Published on July 31, 2007
Opposition Sen. Loren Legarda’s name has been floated as a compromise choice for chair of the Blue Ribbon committee. That trial balloon is worth a closer look.
Legarda has spent time in the political wilderness; she knows what it means to be out of power. At the same time, she continues to enjoy wide popular support; she is only the second Filipino to top two nationwide Senate races, after the venerable Jovito Salonga (who went on to top a third).
Not least, she is invested in our political system; she has spent millions of pesos in her electoral protest against Vice President Noli de Castro. Given our politics of scandal, our culture of speculation, the simple expedient of putting our money where our mouth is—say, by filing a case in court, or pursuing a complaint even without the public spotlight—is an underrated civic virtue.
When I asked her for her reaction, however, she merely replied: “While I believe the Blue Ribbon should be chaired by an opposition senator, I have not expressed interest in chairing it. But I wish to be a member.”
Even at the top, one must manage one’s expectations.
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One more anecdote from the Supreme Court-organized summit on political violence, before the details of that historic event slip into the treacherous mists of memory: By far the most bizarre presentation was by Justice Secretary Raul Gonzalez. He gave a rambling talk, at one moment citing depressing statistics (“we lack 800 prosecutors nationwide”), at another taking a swipe at political enemies (“during the last budget, Senator [Frank] Drilon capped the Witness Protection [allocation]”).
And then he concluded with an impassioned defense of … himself. “I fought for human rights, more than many of you here, I fought for human rights in the darkest days” of the dictatorship. “Nobody can tell me,” he started, and then changed tack: “Nobody understands human rights better than I
Perhaps that explains why we had the summit in the first place.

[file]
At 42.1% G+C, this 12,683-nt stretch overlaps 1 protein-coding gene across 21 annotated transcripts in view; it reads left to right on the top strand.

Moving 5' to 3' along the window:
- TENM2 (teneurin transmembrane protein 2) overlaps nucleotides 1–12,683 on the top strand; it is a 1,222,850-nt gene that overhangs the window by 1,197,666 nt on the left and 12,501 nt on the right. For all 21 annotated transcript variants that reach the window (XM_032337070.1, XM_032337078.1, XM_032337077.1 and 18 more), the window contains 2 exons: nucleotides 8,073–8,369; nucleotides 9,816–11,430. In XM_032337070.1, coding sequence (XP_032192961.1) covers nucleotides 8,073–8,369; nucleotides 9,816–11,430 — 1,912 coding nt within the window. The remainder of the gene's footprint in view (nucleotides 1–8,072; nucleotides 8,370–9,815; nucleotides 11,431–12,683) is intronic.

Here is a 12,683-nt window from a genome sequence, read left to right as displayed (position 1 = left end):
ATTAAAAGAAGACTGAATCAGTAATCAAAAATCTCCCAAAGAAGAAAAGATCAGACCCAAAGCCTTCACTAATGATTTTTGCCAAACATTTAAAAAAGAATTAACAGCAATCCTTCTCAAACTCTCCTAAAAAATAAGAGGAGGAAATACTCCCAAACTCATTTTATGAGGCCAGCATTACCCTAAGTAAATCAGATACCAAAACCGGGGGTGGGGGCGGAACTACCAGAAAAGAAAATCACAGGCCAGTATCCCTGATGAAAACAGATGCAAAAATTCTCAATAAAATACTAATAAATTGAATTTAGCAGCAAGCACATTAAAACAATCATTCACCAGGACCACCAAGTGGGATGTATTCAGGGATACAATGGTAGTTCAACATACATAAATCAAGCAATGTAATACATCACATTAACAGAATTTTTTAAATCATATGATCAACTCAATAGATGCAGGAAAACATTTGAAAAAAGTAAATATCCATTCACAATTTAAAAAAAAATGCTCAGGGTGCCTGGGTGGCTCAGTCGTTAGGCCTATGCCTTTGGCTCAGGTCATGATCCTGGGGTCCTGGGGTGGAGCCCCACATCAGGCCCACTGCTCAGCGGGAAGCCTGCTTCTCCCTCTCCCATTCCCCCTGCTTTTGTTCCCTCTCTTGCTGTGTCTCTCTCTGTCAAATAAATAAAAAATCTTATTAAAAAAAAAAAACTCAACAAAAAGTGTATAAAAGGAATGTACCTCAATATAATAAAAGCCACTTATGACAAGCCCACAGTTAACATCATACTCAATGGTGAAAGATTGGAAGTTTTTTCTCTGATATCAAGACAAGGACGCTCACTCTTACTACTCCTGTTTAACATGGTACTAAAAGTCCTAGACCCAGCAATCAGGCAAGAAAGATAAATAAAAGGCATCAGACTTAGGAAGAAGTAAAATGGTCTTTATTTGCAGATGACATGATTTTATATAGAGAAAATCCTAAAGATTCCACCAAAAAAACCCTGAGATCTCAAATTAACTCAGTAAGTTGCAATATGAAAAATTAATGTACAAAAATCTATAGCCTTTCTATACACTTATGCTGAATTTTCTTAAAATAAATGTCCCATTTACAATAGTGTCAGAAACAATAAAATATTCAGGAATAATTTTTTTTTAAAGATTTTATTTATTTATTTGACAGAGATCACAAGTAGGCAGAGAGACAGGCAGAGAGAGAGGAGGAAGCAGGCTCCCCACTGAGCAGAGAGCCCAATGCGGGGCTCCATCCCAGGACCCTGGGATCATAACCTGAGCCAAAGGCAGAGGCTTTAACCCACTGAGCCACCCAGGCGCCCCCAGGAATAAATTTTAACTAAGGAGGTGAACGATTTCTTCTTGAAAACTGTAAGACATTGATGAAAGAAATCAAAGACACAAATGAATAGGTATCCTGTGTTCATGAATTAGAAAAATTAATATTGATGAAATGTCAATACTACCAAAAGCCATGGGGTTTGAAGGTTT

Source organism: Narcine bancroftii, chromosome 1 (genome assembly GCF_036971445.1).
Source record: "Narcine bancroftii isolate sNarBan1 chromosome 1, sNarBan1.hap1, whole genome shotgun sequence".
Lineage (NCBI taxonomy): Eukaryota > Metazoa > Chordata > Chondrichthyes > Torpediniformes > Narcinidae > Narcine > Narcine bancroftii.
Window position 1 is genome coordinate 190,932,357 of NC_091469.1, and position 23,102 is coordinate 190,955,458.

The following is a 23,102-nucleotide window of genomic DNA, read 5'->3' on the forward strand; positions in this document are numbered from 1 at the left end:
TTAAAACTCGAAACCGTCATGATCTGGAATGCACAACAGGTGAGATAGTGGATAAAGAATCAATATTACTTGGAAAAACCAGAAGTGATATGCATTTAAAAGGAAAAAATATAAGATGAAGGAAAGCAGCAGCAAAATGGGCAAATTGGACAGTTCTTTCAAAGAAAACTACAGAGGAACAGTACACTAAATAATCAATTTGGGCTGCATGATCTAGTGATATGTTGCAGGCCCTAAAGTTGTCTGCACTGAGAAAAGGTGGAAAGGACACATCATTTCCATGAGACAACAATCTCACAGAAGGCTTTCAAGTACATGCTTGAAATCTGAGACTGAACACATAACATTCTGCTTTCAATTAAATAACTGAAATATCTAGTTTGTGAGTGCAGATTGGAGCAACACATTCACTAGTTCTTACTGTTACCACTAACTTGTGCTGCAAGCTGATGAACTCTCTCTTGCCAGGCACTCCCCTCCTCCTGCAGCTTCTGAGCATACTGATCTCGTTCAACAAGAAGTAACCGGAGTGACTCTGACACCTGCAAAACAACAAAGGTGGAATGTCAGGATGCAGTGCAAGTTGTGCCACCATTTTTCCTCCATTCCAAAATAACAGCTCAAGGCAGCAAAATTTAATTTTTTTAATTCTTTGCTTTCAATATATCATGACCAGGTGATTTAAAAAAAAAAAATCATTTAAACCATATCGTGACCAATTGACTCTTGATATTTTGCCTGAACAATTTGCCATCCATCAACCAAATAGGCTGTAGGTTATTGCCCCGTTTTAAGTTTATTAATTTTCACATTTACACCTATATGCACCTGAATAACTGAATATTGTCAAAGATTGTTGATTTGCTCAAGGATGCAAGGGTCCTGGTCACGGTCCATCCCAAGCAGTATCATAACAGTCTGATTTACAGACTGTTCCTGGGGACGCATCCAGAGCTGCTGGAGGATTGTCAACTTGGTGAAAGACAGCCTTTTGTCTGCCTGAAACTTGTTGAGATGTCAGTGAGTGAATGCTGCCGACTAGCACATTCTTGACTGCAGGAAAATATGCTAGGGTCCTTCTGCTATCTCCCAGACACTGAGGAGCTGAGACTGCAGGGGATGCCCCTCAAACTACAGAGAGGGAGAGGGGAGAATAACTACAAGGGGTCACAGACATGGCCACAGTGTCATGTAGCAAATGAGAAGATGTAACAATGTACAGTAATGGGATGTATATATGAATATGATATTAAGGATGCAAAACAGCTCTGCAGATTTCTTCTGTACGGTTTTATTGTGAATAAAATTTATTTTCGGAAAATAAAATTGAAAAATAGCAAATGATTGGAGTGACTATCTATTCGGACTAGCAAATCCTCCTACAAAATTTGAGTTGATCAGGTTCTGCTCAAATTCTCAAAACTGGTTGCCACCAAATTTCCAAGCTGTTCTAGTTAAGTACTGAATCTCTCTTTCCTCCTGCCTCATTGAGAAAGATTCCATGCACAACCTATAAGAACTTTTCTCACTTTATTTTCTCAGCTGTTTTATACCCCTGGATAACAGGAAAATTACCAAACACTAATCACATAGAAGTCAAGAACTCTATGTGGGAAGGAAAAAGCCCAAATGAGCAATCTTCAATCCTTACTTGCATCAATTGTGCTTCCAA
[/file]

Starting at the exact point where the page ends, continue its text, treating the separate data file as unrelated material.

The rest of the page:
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After Sen. Manny Villar was elected Senate president last week, his rival for the position, Sen. Aquilino Pimentel Jr., introduced Senate Resolution No. 22 into the first day’s agenda. The resolution, signed by 15 senators, “expressed the sense of the Senate” — its long title reads — “that Senator Antonio Trillanes IV be allowed to participate in the sessions and other functions of the Senate in accordance with the rule of law.”
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At first, it seemed no one would object. Earlier in the morning, Sen. Juan Ponce Enrile, sitting as presiding officer, had already assured Sen. Mar Roxas that Trillanes’ absence from the senators’ mass oath-taking did not disadvantage him, and Sen. Rodolfo Biazon that the detained ex-soldier did not lose any rights to the “resources under his command.” (That phrase, you can say, is an ex-general’s non-legal gobbledygook.)
But Enrile, and then Sen. Joker Arroyo, thought otherwise.
Speaking from the apparently still-bitter depths of personal experience (“I was once arrested,” “I was never allowed to participate in the Senate”), Enrile asked Pimentel whether the resolution infringed on the boundaries of the courts: “Might not it be better if we respect the tripartite nature of our government?”
Arroyo, a human rights lawyer who helped defend Pimentel against martial law’s excesses, also wondered about the effect the resolution would have on the country’s courts. “The Senate must respect what is due the judiciary,” he said.
The debate was shelved for the next day. On Tuesday, 11 senators stood up for the interpellation. On Wednesday, the Senate voted 17-4, in favor of the resolution. Only Senators Dick Gordon, Miriam Defensor-Santiago, Enrile and Arroyo voted against.
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I cannot help but think that, even though the resolution was transparently well-intentioned, and filed by an ex-detainee himself, the dissenters got the issue right.
To be sure, the language of the resolution itself was based on a scrupulous regard for the prerogatives of the judiciary: a promise that Trillanes would be “present when needed by the court”; recognition that the “Regional Trial Court of Makati has primary jurisdiction over [his] person”; support for Trillanes’ petition for bail.
And yet, the full effect of the resolution was to pit the entire Senate, itself naturally jealous of its own prerogatives, against a lone court. Instead of strengthening the fundamental principle of checks and balances, it may have undermined it.
The issue wasn’t black and white; it was a shade of gray.
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I used to fear for the soul of Fr. Ed Panlilio. I have always understood the charism of the priesthood as the art of the impossible, so how would the priest everyone calls “Among Ed” fare in the turbulent world of politics, where of course the principal discipline is the art of the possible?
I needn’t have worried. Correspondents from the Inquirer’s Northern Luzon bureau held a roundtable with the new governor of Pampanga province last Saturday, and I tagged along. I found a man with a sure sense of self, living proof of Max Weber’s distinction between living “for” politics and living “off” it.
Panlilio was asked if he had any regrets, and he said he had none. He missed saying Mass, yes, but it was a sacrifice worth making. “I went into politics because I love my priesthood,” he said.
More, next week.